"Just a Methodological Cautionary Note: The Jingle Jangle of Self-Related Beliefs in Motivational Measures"
Second-year doctoral student Hye Rin Lee, Alumnus Peter McPartlan (Ph.D. '19), Alumnus Osman Umarji (Ph.D. '19), Alumna Quijie Lee (Ph.D. '19), and Distinguished Professor Jacquelynne Eccles have published in the Journal of Educational and Psychological Research. The title of their article is "Just a Methodological Cautionary Note: The Jingle Jangle of Self-Related Beliefs in Motivational Measures."
McPartlan (right) specialized in Learning, Teaching, Cognition, and Development for his doctoral work. Currently, he is a postdoctoral fellow in the psychology department at San Diego State University. His research interests are centered on how the classroom environment affects academic motivation.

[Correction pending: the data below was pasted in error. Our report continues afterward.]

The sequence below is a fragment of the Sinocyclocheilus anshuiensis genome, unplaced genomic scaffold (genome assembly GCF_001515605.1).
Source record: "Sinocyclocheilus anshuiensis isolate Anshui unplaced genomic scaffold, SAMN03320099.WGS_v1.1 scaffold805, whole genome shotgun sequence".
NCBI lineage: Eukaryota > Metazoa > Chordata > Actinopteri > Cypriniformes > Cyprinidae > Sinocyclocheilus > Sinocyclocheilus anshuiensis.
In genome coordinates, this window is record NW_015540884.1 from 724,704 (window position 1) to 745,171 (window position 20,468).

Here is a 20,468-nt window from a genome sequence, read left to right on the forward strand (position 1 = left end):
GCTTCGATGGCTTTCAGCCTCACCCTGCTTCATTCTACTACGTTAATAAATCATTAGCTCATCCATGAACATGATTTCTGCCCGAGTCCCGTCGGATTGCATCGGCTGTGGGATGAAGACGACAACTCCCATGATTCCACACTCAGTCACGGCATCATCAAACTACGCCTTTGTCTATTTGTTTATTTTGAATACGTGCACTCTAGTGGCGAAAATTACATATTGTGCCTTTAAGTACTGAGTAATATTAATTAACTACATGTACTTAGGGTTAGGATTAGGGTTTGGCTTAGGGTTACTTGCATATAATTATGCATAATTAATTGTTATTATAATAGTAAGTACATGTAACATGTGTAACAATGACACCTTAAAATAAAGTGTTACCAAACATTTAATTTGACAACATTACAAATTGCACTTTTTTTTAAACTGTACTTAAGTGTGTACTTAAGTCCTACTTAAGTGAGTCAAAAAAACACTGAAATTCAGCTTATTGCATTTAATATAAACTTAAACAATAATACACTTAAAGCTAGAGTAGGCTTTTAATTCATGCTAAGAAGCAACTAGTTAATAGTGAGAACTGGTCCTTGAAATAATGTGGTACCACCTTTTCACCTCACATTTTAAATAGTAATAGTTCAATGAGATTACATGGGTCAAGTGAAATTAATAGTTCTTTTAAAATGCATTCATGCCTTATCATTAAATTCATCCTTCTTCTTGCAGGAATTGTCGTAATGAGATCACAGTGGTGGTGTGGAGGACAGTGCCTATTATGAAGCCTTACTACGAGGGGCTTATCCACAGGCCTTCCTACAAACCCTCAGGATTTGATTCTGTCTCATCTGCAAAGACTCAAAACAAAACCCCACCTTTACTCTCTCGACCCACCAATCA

Many fields in academia face problems with either same named scales measuring what are actually different constructs (i.e., the jingle fallacies) or differently named scales measuring the same construct (i.e., the jangle fallacies). In this study, we examined the overlap between a set of 10 measures of self-related beliefs of academic motivation constructs in two different biology courses: value items (e.g., utility value, interest value, attainment value, and cost value), achievement goal orientation items (e.g., mastery approach, mastery avoidance, performance approach, and performance avoidance), and intrinsic/extrinsic motivation items. Exploratory factor analyses and structural equation modeling indicated that the covariance among the items is not captured by an item-based factor solution, suggesting these named scales are plagued by the jingle jangle fallacy. These findings suggest that researchers should either use these constructs independently of each other or attempt to find a more unified theory of academic self-related motivational beliefs when examining these constructs together, especially in statistical analyses.